“Now that Katie is running to be California’s next U.S. senator (go Katie!), it’s notable that she’s the only candidate in the race who doesn’t take money from corporate PACs, federal lobbyists, or executives from Big Oil, Big Pharma, and Wall Street banks,” one email read.

“Katie Porter is one of just eleven Members of Congress who rejects federal lobbyist money, and she’s the only candidate in this race to do so,” said another.

Phrases like “Wall Street executives” can be conveniently ambiguous for the purposes of pledges like Porter’s. It is true that no big bank CEOs have contributed to her campaign, but some of Porter’s donors are also emblematic of the very practices she has publicly denounced as a politician and is ostensibly trying to distance herself from through her pledges.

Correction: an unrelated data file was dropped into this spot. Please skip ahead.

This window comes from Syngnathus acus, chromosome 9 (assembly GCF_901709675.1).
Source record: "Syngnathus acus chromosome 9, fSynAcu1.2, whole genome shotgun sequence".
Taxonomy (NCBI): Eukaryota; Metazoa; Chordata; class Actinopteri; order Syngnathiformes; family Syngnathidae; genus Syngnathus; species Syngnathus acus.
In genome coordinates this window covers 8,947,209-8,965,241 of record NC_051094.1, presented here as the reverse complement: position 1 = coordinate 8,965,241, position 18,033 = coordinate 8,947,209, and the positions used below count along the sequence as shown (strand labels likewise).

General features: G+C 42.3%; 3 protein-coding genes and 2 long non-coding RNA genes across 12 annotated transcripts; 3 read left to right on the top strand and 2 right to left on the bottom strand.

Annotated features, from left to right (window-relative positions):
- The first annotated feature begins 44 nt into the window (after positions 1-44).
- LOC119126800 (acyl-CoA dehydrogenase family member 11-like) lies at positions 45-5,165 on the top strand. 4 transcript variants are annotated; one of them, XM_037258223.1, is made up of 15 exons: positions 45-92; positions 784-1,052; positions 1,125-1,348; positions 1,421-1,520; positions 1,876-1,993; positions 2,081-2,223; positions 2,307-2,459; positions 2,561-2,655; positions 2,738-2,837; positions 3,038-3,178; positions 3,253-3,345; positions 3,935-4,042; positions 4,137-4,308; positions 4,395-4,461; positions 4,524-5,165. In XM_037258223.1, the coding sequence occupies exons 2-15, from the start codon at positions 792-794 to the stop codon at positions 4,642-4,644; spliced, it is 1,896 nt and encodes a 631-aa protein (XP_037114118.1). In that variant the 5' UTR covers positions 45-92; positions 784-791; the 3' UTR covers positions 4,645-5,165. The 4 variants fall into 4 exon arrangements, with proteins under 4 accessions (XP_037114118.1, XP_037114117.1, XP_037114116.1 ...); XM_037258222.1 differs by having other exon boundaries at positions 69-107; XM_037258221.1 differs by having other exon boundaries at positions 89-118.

Mullen, the former Goldman Sachs executive, is one. After the 2008 financial crisis—sparked by the subprime mortgage fiasco Wall Street tried to cash in on—the actions of Mullen’s team were scrutinized by congressional investigators.

In one internal email from Mullen, unearthed by a Senate committee that probed the crisis, he said “it sounds like we will make some serious money” after one of Goldman’s bets against particular mortgage-backed securities seemed to be panning out. In 2010, Goldman paid what was then the largest federal fine in history—half a billion dollars—for misleading investors over its subprime loan investment products.

After leaving Goldman, Mullen founded Pretium Partners, an investment firm at which he remains CEO. The firm has faced considerable public scrutiny for its practice of buying up foreclosed homes and charging high rental rates to low-income tenants, often while failing to conduct basic maintenance.

One of Porter’s most ironclad promises—having “never” taken so much as a dime from corporate PACs—is one she has abided by, but that doesn’t mean she has a purely clean record on special interest cash.